Caniglia was most impressed to learn that the school curriculum throughout the nation for grades kindergarten through 12 included a requirement for peace studies. The effort is in response to the 1994 genocide in which members of the Hutu majority government killed nearly 1 million members of the Tutsi tribe over a four-month period.
Upon arrival in Rwanda, one of Caniglia and Mupinga’s first stops was at the Kigali Genocide Memorial. “It really gave us a good insight into the people and what they were going through only 28 years ago,” she said.
UR also is home to the Center for Conflict Management, which aligns well with Kent State’s School of Peace and Conflict Studies, Caniglia said. “It’s such a beautiful country and the people are so nice and kind. It went beyond my expectations.”
Mupinga said his experience in Rwanda was shaped by his experiences in other developing countries, and he believes the most important thing visitors to any country can do is to meet with the people there and work with them to develop specific programs and teaching materials that will work best for them.
“The problem that we often have is that some people would rather develop materials from here, but I always feel the locals need ownership in what we are developing. We need to find out from them what is most pressing and then figure out the solution,” Mupinga said, “We need to ask, `What is it that you need? And ‘How can we help you get there?’”
“The overall impression that I got is that they want to improve what they have, and they know which direction they want to go,” Mupinga said.
Trips such as theirs are important, he said, because they give visiting academics the ability to understand the situation on the ground and find out what the teachers and teacher educators in Rwanda want and need. In addition to classroom resources, equipment and instructional materials, they need teachers who are well trained in how to use those resources, he said.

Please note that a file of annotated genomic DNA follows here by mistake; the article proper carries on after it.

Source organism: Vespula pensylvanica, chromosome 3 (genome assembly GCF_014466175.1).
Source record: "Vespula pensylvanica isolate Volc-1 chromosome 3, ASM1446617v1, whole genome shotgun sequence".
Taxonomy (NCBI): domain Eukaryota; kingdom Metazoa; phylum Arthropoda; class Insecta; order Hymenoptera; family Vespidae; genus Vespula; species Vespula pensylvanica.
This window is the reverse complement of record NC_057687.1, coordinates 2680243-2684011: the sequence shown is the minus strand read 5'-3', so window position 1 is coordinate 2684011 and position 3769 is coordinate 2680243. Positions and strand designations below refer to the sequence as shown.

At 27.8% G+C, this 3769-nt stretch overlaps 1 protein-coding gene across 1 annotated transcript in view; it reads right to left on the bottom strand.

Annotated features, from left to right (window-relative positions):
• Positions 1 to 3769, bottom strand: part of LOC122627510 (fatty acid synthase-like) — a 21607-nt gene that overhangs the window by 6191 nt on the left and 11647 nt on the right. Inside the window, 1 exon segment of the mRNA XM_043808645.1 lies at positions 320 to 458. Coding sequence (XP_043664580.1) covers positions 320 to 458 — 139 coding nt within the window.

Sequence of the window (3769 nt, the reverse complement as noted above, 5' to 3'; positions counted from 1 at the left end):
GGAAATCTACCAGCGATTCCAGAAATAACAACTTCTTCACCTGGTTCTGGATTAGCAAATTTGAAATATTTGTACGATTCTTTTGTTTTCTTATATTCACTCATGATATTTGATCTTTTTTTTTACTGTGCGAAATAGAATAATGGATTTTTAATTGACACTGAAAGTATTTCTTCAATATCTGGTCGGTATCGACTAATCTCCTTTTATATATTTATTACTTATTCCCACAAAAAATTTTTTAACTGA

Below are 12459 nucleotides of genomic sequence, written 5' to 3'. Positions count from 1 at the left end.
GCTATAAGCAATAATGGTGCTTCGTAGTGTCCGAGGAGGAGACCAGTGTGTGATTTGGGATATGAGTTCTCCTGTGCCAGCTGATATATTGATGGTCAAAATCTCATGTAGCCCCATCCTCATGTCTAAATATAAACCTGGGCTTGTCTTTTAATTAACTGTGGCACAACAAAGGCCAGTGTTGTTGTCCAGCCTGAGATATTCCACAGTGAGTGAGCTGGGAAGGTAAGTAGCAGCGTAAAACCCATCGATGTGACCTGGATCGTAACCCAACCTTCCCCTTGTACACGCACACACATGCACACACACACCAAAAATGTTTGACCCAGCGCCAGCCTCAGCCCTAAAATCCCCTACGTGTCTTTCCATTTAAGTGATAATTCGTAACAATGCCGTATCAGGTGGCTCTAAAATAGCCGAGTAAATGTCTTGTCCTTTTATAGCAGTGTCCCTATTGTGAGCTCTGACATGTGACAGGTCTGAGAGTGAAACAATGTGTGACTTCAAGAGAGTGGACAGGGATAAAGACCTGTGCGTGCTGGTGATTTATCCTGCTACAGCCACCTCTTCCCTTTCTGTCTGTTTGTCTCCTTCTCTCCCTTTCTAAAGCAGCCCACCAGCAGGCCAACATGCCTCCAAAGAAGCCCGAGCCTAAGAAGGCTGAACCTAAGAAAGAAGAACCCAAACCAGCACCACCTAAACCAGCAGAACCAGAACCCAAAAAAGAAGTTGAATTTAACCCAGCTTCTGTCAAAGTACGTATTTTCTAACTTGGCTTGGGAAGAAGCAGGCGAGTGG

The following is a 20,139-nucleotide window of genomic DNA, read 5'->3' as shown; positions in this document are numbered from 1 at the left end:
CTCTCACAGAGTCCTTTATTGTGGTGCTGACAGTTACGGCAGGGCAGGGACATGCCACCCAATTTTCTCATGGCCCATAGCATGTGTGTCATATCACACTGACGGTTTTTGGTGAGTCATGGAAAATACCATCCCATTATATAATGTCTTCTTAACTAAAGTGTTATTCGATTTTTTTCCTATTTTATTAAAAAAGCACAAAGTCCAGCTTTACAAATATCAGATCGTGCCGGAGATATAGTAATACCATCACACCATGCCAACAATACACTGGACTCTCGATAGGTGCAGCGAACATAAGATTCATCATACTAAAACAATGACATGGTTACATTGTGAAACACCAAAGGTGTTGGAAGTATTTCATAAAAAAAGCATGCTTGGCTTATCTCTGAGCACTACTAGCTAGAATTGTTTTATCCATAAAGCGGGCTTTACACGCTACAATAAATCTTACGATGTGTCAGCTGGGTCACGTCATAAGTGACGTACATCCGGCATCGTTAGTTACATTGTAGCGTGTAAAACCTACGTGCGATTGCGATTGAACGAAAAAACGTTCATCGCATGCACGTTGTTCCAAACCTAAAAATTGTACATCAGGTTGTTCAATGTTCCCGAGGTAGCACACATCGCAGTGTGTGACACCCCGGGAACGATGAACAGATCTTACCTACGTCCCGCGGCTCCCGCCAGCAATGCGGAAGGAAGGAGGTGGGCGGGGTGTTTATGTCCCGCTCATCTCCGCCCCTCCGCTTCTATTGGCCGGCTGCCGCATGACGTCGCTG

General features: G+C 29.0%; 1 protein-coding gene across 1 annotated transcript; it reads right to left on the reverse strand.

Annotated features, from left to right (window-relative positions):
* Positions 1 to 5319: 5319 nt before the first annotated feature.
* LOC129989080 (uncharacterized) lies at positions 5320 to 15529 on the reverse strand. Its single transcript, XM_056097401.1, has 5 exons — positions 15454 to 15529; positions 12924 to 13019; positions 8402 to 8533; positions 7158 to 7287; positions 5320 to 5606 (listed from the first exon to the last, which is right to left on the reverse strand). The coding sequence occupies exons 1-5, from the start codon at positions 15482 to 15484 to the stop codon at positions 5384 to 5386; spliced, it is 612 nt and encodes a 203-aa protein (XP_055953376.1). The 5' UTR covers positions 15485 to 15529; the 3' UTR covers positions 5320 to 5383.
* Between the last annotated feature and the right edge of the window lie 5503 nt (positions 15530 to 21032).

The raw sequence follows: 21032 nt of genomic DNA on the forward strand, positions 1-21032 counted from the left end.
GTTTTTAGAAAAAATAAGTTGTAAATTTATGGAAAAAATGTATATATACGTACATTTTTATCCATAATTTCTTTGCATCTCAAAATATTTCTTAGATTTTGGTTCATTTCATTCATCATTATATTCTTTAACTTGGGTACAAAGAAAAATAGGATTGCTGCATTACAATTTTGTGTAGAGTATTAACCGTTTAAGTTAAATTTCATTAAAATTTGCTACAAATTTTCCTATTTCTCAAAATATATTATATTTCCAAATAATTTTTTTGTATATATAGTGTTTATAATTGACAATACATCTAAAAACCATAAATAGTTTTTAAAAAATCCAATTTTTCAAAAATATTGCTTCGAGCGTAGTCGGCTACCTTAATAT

“I am a firm believer that resources without training are not going to go that far,” Mupinga said.
Caniglia said she is hoping Kent State can help to develop many of the tools needed using its makerspaces. “I kept thinking about how President (Todd) Diacon said this Design Innovation Hub is not just for Kent State, it’s for the world, and I thought, yes, yes it is.”
“It is exciting news that we will have a permanent presence in Rwanda,” Mupinga said, adding that it will allow for better coordination of Kent State’s multiple efforts ongoing in that country. “I think it will be good when we can channel everything through one office.”
Caniglia has applied for funding through the Fulbright Specialist Program of the U.S. State Department, which supports project-based exchanges for U.S. academics to engage with host institutions in other countries. She expects to find out in October whether her application will be approved.
Likewise, Mupinga is hoping to secure funding to return to Rwanda in the summer of 2024. His goal is to help train and put together a team of six to 10 Rwandan teachers, who then can do what he does at Kent – train local professionals to be vocational teachers in their country.
Caniglia said it is important to realize that our relationship with Rwanda is as beneficial to Kent State as it is to UR.
“It really is a give-and-take, a win-win,” she said. “They have so many wonderful ideas.”